How safe is world’s nuclear stocks?
Case 2. A nuclear site in South Africa in November 2007, where the security was so robust it was called a fortress, was infiltrated by two groups of armed gunmen in November 2007. The nuclear plant in Pelindaba was the home of hundreds of pounds of weapons grade uranium left over from South Africa’s nuclear weapons program. There were several layers of security for the plant: fences, cameras and locks. The two groups got through them all. It is still unclear why they raided the facility and what materials they got away with. The American newsmagazine show “60 Minutes” described the case as a wake-up call over the vulnerability of nuclear facilities.
According to the Belfer Center for Science and International Affairs at Harvard University’s John F. Kennedy School of Government, these two are only a fraction of the cases disclosed by the International Atomic Energy Agency that prove how vulnerable the world is to theft of nuclear materials.
The International Atomic Energy Agency reported that there were a total of 1,773 crimes regarding nuclear materials reported from around the world as of the end of 2009. There were also 500 cases of theft of highly enriched uranium, which could be used in nuclear weapons.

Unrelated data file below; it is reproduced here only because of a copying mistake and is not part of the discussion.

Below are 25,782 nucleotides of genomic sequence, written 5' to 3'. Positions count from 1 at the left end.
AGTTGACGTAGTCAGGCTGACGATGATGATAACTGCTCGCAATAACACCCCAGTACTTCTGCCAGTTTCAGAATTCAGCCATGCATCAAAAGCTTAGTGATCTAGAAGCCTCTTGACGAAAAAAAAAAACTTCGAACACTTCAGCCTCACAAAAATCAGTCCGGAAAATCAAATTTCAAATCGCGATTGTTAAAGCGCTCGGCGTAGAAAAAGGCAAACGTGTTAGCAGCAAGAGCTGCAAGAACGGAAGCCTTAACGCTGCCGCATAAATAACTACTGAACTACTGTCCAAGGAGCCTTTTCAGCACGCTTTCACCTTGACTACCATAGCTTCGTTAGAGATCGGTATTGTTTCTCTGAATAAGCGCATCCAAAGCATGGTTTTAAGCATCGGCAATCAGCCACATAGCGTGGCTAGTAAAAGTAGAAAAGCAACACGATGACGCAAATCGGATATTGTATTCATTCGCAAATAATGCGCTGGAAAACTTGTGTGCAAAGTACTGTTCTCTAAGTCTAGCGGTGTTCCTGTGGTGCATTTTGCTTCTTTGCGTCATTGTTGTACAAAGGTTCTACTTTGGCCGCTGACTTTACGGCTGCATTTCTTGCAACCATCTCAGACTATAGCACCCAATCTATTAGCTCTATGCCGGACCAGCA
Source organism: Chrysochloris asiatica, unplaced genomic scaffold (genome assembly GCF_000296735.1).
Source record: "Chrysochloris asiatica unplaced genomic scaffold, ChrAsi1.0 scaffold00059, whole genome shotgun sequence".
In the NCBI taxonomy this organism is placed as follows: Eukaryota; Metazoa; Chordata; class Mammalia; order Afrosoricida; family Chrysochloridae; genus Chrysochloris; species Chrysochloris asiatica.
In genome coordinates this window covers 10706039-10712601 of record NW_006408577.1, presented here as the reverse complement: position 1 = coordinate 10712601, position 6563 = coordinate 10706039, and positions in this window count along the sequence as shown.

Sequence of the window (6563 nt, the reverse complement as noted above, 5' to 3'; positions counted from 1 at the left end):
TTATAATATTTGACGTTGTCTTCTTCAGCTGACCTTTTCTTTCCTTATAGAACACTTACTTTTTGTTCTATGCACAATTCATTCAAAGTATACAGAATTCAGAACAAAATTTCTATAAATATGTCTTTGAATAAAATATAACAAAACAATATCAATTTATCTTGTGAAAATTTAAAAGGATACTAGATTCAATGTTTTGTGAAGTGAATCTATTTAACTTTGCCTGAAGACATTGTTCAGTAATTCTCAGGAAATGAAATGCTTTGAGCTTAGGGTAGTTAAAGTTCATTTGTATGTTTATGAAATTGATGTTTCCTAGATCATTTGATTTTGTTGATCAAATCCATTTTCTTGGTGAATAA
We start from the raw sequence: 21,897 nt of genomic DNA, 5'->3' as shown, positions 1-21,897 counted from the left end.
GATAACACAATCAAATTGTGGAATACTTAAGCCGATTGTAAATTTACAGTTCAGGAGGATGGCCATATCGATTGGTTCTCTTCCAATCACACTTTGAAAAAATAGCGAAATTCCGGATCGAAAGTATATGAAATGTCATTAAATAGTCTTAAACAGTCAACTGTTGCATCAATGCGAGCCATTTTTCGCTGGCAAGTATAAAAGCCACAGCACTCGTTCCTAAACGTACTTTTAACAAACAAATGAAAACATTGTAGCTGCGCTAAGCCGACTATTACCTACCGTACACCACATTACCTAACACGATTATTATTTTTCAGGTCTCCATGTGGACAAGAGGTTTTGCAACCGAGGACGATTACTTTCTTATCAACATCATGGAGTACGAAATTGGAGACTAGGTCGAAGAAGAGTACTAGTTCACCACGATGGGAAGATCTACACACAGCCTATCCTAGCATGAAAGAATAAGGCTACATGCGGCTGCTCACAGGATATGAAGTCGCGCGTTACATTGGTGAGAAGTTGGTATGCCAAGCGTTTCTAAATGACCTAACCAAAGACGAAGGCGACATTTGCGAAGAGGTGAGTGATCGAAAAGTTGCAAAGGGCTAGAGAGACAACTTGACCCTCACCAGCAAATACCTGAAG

If lost or stolen nuclear materials fall into the hands of terrorists, it will be a global threat. Mohammed ElBaradei, then the head of the IAEA, said in 2006 that there were clear signs that terrorists had attempted to get their hands on nuclear materials.
“The danger of nuclear terrorism and the need for highly effective nuclear security will be with us as long as nuclear weapons and the materials needed to make them exist on this earth,” said Matthew Bunn, a Harvard Kennedy School professor, responding to an e-mail request from the Korea JoongAng Daily. He referred to numerous cases of inside jobs, covert attacks by outsiders, ingenious theft plans and successful thefts from heavily guarded sites.
“Existing nuclear security measures in many countries are demonstrably insufficient to protect against such adversary capabilities,” he said.
It is known that with only 25 kilograms of highly enriched uranium or 8 kilograms of plutonium, one can make a crude nuclear weapon.
The Belfer Center describes several regions in Georgia as nuclear black holes where nuclear materials produced by the Soviet Union are traded on the black market without overseeing authorities.
The Khinsagov case really raised fears over nuclear terror. The Atlantic, a U.S. magazine, said that Khinsagov carried his highly enriched uranium in plastic wrapping like it was a sandwich.